Budget shortfalls are once again prompting staff and service cuts in the Green Mountain State. According to Nancy Rollins, associate commissioner for the Department of Health and Human Services (DHHS), both programmatic and physical changes planned for New Hampshire Hospital are intended to accommodate patients’ needs and work within a reduced budget.
As of June 30, the Anna Philbrook building, originally constructed as a long-term residential facility with a full school program, will be shuttered. While admissions have continued to decline, Anna Philbrook’s physical condition also raised concerns in recent years. “Several proposals suggested building a new unit or adding on to the existing hospital,” says Rollins. “There were some piecemeal attempts to address heating and cooling issues. But architecturally the building was not meeting standards. The building was no longer appropriate.”
With the closure of Anna Philbrook, children will be admitted to F Unit, previously a 14-bed adult ward in the main hospital. “It will become a children’s acute psychiatric facility,” says Rollins, adding that any remaining adult patients will be relocated within the hospital or receive services in the community.
The current educational format will also undergo some changes. Rather than keeping licensed teachers on staff, the hospital will engage tutors and utilize technology and configure online classes in collaboration with each school district. “We will work with each school district where the child lives. We’ll get a tutor if they’ll be here for more than three or four days,” Rollins says.
New Hampshire Hospital has also reconfigured its psychology staff, Rollins notes. “Rather than being a standing member of the treating team, we’ll use psychologists on an as-needed basis per the child’s needs,” she says.
Michael J. Cohen, executive director of the National Alliance on Mental Illness in New Hampshire (NAMI-NH), says, “We are all concerned about the level of services for the children and whether the environment is appropriate. When we eliminate a facility and transfer kids to an adult unit, you impact both sides.” He applauds the state’s efforts to move adults into the community when appropriate, but points out that those services are also being cut in the wake of reduced revenues.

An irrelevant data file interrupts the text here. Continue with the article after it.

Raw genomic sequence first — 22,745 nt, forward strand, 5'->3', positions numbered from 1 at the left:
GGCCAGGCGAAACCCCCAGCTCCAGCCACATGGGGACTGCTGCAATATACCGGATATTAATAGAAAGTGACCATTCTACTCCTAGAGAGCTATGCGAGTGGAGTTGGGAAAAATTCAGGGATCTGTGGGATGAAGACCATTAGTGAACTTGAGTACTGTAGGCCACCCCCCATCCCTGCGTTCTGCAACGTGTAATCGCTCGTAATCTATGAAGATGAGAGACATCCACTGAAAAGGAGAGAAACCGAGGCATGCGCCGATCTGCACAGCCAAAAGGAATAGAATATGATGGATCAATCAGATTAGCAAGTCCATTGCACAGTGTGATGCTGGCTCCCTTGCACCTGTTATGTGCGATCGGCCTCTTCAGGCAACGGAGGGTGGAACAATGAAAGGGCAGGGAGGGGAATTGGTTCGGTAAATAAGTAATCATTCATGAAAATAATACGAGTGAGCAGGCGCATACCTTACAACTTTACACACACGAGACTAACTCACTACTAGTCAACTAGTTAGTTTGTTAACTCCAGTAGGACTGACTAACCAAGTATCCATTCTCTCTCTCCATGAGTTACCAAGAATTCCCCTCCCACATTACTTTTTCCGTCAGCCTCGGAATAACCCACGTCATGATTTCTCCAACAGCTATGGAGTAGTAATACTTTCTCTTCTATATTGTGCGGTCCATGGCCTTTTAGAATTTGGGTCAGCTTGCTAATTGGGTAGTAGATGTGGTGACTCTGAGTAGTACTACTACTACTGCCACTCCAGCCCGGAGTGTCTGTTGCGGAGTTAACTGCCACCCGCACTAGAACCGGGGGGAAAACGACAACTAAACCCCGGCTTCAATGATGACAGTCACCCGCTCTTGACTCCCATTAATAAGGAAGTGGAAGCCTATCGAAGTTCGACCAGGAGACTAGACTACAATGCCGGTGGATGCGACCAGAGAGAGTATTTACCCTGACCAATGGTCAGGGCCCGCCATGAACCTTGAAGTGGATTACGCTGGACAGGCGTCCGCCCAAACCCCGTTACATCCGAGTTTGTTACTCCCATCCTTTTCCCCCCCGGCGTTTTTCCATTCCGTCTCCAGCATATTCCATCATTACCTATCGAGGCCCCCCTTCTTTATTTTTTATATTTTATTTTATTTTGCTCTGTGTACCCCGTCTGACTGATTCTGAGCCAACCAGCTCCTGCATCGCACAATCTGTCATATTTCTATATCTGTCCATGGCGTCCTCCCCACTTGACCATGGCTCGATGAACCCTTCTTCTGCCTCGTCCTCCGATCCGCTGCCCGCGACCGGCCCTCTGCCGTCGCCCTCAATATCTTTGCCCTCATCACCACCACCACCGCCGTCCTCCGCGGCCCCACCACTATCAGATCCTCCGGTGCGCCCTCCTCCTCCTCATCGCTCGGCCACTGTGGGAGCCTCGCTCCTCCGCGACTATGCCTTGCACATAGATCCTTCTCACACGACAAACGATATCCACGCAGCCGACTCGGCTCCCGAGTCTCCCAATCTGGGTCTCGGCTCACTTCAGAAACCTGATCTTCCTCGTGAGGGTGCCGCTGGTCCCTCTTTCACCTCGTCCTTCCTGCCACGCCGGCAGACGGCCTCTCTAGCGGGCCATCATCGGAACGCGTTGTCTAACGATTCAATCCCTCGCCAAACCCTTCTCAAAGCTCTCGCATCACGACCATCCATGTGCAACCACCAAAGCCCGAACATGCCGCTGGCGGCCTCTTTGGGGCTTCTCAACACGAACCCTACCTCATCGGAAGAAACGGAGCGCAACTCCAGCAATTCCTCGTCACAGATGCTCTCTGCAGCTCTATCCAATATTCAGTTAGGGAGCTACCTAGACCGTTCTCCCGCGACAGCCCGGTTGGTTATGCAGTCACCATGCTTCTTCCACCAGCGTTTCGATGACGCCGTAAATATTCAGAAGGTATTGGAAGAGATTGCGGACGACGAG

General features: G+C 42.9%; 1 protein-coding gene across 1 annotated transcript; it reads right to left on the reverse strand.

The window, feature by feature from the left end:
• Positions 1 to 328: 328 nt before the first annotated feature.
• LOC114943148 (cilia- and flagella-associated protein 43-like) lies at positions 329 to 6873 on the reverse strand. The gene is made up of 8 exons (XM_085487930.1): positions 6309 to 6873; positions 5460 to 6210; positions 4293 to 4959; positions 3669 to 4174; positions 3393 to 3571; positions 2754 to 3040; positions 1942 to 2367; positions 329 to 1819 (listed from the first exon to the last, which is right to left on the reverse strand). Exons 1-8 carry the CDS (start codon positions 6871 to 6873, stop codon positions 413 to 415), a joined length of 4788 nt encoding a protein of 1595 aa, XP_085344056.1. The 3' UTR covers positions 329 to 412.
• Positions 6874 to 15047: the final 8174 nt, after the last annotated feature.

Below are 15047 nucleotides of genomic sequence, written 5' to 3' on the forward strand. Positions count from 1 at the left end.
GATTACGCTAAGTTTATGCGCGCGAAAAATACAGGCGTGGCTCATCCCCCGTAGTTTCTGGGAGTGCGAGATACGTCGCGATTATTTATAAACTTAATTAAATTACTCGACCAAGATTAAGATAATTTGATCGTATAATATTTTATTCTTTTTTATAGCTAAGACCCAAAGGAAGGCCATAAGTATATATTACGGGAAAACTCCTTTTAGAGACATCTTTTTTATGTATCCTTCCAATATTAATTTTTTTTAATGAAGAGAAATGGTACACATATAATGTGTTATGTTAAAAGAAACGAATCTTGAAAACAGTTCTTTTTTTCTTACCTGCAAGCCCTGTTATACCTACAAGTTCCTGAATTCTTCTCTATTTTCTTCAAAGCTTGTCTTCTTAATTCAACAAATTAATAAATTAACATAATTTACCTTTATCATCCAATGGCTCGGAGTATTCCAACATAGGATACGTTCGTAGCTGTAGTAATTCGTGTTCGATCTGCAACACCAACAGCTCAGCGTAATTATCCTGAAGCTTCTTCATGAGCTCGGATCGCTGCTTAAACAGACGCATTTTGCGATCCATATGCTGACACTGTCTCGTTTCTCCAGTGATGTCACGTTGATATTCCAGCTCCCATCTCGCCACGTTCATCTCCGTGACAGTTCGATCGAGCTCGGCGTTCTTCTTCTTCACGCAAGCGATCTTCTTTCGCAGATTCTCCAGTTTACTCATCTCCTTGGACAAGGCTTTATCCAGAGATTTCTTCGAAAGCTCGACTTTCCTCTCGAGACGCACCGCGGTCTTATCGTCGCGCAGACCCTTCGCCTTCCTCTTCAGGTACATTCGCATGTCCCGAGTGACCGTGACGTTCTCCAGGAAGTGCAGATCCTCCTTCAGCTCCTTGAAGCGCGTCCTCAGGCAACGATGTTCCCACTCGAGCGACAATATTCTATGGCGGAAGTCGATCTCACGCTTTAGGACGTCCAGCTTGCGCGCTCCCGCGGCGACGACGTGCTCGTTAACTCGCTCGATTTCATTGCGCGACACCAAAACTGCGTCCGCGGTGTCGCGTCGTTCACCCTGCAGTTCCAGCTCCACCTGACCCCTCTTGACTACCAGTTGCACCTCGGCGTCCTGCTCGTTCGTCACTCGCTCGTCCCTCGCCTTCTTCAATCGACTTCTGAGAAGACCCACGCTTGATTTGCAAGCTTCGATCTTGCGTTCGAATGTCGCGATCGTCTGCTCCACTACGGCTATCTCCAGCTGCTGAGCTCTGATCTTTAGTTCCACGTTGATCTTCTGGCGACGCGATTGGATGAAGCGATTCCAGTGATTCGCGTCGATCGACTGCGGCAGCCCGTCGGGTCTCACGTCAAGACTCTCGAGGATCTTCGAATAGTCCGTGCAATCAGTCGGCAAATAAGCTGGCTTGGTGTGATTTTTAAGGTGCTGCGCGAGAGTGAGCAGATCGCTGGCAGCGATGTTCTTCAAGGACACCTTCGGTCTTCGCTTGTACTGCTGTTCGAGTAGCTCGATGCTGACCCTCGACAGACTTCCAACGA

Another major concern revolves around replacement staff, according to Cohen. “We don’t want the positions filled with people who don’t want to work with children,” he says. “Their license might fill the scope of the position, but they may not be the best people for the job.”
NAMI-NH enjoys good rapport with New Hampshire Hospital and also comprises an advisory committee for the facility. “We monitor things within the hospital and will continue to do so on the new unit. We will make sure the standards are appropriate,” Cohen says. “Until we see [the new model] in operation, we’ll be cautious. We have a close working relationship with the hospital and the physicians. We’ll watch the situation carefully.”
Liz Iacobucci, public information officer for the State Employees’ Association of New Hampshire, SEIU Local 1984, confirms that at least four staff members classified as Psychological Associates II have been laid off. The reduction in staffing raises concerns about the ability to deliver appropriate services, she says. Given the high acuity level of patients at New Hampshire Hospital and demand for services, experienced staff with specialized training is critical for optimal treatment. Under the provision of state personnel rules, laid-off employees are to be recalled if circumstances change. “Hopefully New Hampshire Hospital would call [these staff members] back if their services are needed,” says Iacobucci.
The union has also been in discussions with DHHS regarding whether the academic component will maintain adequate standards. In a recent article, SEIU 1984 points out that DHHS is under no obligation to notify the School Administrative Unit regarding a child’s educational needs until he has been without academic services for 10 days. With an average stay of seven to 10 days, the union concludes that some children would have no access to education while at the hospital.
According to minutes from a June 7, 2010 New Hampshire Hospital executive committee, the facility had 221 admissions in May, but is currently deferring admissions because of bed capacity issues. Only one female adolescent bed is available; the number of available beds has been reduced by 30 due to the closure of I Unit in October 2009 (neuropsychiatry), the changeover from adults to adolescents on F Unit and the capping of admission on D Unit due to insufficient psychiatric coverage. Recruiting is ongoing for several psychiatry positions. The minutes also revealed that findings from a federal audit of the Disability Rights Center (DRC) suggest more monitoring; the DRC plans to have a more visible presence at the hospital.
By Phyllis Hanlon